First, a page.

As the Dominican Sisters ~ Grand Rapids WORD~ESL ministry grew and expanded, students expressed a desire to become citizens, so our tutors began to prepare them individually. Within a brief time, we began to form small groups of students who were eligible and wanted to study with us.

When they were ready, we would contact Liz Balck at JFON (Justice for Our Neighbors) who would check the forms and submit them to USCIS in Detroit. At that time, the cost of citizenship was $360.

Project Reach Out helped to defray the cost for our students who could not afford it these high fees. To this day, Project Reach Out still helps our Citizenship Ministry and students in this endeavor.

Since 2011 we have partnered with GRCC (Grand Rapids Community College) which at the time was also located on the west side in the old Widdecombe Building. One of our tutors taught the class, but for the past several years Sr. Joyce Ann Hertzig has done this. The classes are held twice a year – in the fall and in the spring. Today the classes are held at the M-TEC center of GRCC on Godfrey Street.

We are blessed by the assistance of MIRC lawyers (Michigan Immigration Rights Center) who help the students complete the final draft of the N-400 form. Since this service serves more students, the funds for MIRC’s service are paid for with Project Reach Out funds.

The path to citizenship is not easy. The N-400 form is twenty pages long. In addition to multiple copies of birth certificates, Green Cards, Social Security, driver’s license, marriage and divorce certificates must be presented. GRCC makes copies for the students which is a wonderful free service. Once all the papers are compiled and the N-400 is finalized, it is ready to be mailed to the Immigration Office in Chicago.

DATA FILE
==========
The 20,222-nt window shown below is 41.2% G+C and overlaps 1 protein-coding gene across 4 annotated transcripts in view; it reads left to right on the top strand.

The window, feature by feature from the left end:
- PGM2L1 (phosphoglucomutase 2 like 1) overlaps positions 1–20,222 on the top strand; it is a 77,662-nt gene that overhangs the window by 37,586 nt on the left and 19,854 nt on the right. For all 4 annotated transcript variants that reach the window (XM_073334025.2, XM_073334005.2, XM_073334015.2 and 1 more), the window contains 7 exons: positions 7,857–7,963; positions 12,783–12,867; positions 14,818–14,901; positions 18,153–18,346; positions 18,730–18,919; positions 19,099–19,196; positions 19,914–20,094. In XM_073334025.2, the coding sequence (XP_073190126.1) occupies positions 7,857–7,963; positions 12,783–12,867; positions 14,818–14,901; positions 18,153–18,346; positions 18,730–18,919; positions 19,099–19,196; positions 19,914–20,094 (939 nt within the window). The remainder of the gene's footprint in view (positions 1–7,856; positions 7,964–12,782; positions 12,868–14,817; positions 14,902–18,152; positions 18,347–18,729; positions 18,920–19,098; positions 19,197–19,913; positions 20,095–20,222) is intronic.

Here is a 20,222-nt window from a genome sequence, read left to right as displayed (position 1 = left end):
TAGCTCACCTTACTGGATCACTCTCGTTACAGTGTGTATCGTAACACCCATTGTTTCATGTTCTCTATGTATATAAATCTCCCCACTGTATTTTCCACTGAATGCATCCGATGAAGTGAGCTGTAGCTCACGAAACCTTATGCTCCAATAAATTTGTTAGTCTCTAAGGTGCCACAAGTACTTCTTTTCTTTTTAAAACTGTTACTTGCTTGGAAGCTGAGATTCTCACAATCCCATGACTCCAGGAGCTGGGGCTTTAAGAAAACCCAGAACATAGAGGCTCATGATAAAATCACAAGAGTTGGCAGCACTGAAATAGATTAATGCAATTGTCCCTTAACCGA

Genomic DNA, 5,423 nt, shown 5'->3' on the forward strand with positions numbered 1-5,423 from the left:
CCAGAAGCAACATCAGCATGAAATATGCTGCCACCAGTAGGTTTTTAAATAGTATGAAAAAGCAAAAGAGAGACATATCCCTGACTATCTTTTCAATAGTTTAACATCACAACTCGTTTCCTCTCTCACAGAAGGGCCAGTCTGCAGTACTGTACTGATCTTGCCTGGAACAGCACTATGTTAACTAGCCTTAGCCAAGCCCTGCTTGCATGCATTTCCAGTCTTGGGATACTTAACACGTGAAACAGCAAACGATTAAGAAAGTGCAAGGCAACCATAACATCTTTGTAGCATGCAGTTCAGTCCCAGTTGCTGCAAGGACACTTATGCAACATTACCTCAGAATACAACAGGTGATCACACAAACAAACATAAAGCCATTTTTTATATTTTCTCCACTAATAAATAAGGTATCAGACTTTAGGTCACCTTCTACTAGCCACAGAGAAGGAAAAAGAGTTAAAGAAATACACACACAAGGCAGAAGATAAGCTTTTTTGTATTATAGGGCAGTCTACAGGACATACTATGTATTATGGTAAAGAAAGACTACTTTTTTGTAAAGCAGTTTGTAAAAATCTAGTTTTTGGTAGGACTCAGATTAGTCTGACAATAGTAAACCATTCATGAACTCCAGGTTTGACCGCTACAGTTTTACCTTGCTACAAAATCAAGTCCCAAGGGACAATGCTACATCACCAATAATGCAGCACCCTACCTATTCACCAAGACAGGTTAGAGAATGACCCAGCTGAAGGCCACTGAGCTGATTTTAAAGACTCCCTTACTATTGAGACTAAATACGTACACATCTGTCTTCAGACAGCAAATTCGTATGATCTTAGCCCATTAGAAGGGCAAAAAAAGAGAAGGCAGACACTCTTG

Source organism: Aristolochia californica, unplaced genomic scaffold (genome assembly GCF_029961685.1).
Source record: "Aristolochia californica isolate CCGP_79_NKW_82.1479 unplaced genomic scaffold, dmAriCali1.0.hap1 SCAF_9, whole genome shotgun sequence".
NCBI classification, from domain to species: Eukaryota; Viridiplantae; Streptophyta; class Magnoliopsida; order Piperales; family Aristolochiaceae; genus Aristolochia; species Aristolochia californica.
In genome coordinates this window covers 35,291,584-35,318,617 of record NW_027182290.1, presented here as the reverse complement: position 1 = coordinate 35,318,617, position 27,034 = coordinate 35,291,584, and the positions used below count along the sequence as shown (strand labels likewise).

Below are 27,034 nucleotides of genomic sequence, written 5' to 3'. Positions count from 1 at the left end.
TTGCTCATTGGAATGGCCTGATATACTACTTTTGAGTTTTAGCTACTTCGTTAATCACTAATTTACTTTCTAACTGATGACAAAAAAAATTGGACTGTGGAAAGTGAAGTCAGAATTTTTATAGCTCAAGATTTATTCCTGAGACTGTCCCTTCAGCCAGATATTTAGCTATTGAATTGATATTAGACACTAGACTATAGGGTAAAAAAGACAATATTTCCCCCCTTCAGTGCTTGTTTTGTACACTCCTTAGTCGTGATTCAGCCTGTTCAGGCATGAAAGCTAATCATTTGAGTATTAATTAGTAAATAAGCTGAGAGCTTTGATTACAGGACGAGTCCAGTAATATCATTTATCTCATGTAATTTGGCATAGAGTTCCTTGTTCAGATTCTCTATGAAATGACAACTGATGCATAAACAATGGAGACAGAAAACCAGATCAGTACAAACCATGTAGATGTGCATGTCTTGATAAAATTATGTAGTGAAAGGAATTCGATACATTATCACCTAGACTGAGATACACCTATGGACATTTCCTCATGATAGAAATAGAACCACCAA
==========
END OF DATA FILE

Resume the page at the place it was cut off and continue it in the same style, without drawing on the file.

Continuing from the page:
After about a month the students receive a notice to appear for fingerprinting and a biometric scan. Usually four months after this, they are given an interview date in Detroit. There are 100 questions that they are asked to learn, and most Americans probably couldn’t pass the test. They are also required to write several sentences and read a paragraph to the interviewer. If all goes well and they pass the test, they are given a date for their Oath Ceremony. Most of these ceremonies are held at the Gerald R. Ford Presidential Museum on the third Wednesday of the month. There are usually 75 to 100 people present, representing 75 to 80 countries. It is a very moving ceremony.

Since we have been using the services of MIRC, we have been able to obtain waivers for many of our students. At present 50-80 percent of them obtain a waiver because they are at or below the poverty level based on family income.

At the beginning of the classes, Sr. Janice Mankowski goes over the N-400 line by line so students are clear about the information needed. Sr. Carmen checks all the required documents including any police reports that need to be sent in.

As of early 2019, we have surpassed the four hundred mark of new citizens who have taken our classes. If any students have children under the age of 18 years, they automatically become U.S. citizens when their parents take the oath. This is a long process for the students, but they are the lucky ones. Many of the students we worked with before were not able to apply for a Green Card because they were undocumented.

This is a very rewarding work and we hope to continue to offer this resource to immigrants. Thanks to all who help make it possible.